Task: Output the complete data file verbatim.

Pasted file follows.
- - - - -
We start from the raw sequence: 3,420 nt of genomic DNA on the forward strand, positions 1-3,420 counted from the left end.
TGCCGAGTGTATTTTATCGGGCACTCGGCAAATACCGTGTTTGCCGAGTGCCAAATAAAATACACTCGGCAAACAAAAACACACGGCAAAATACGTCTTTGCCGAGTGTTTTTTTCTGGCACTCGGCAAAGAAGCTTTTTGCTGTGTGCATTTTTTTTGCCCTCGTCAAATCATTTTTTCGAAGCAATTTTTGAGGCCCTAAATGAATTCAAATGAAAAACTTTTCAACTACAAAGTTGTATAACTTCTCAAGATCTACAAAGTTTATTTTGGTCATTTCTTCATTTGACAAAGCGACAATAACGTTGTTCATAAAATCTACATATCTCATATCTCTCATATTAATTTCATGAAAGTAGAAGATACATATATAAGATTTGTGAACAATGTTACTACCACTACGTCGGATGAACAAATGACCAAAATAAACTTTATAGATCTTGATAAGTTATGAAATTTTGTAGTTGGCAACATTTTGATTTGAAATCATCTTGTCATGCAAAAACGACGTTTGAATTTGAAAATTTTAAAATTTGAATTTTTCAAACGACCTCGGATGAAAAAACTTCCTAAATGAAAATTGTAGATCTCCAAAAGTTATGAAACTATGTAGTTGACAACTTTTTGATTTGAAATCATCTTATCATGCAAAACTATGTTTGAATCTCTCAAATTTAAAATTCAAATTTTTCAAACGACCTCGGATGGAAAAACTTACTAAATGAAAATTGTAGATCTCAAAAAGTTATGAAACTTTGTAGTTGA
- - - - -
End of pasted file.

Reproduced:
We start from the raw sequence: 3,420 nt of genomic DNA on the forward strand, positions 1-3,420 counted from the left end.
TGCCGAGTGTATTTTATCGGGCACTCGGCAAATACCGTGTTTGCCGAGTGCCAAATAAAATACACTCGGCAAACAAAAACACACGGCAAAATACGTCTTTGCCGAGTGTTTTTTTCTGGCACTCGGCAAAGAAGCTTTTTGCTGTGTGCATTTTTTTTGCCCTCGTCAAATCATTTTTTCGAAGCAATTTTTGAGGCCCTAAATGAATTCAAATGAAAAACTTTTCAACTACAAAGTTGTATAACTTCTCAAGATCTACAAAGTTTATTTTGGTCATTTCTTCATTTGACAAAGCGACAATAACGTTGTTCATAAAATCTACATATCTCATATCTCTCATATTAATTTCATGAAAGTAGAAGATACATATATAAGATTTGTGAACAATGTTACTACCACTACGTCGGATGAACAAATGACCAAAATAAACTTTATAGATCTTGATAAGTTATGAAATTTTGTAGTTGGCAACATTTTGATTTGAAATCATCTTGTCATGCAAAAACGACGTTTGAATTTGAAAATTTTAAAATTTGAATTTTTCAAACGACCTCGGATGAAAAAACTTCCTAAATGAAAATTGTAGATCTCCAAAAGTTATGAAACTATGTAGTTGACAACTTTTTGATTTGAAATCATCTTATCATGCAAAACTATGTTTGAATCTCTCAAATTTAAAATTCAAATTTTTCAAACGACCTCGGATGGAAAAACTTACTAAATGAAAATTGTAGATCTCAAAAAGTTATGAAACTTTGTAGTTGA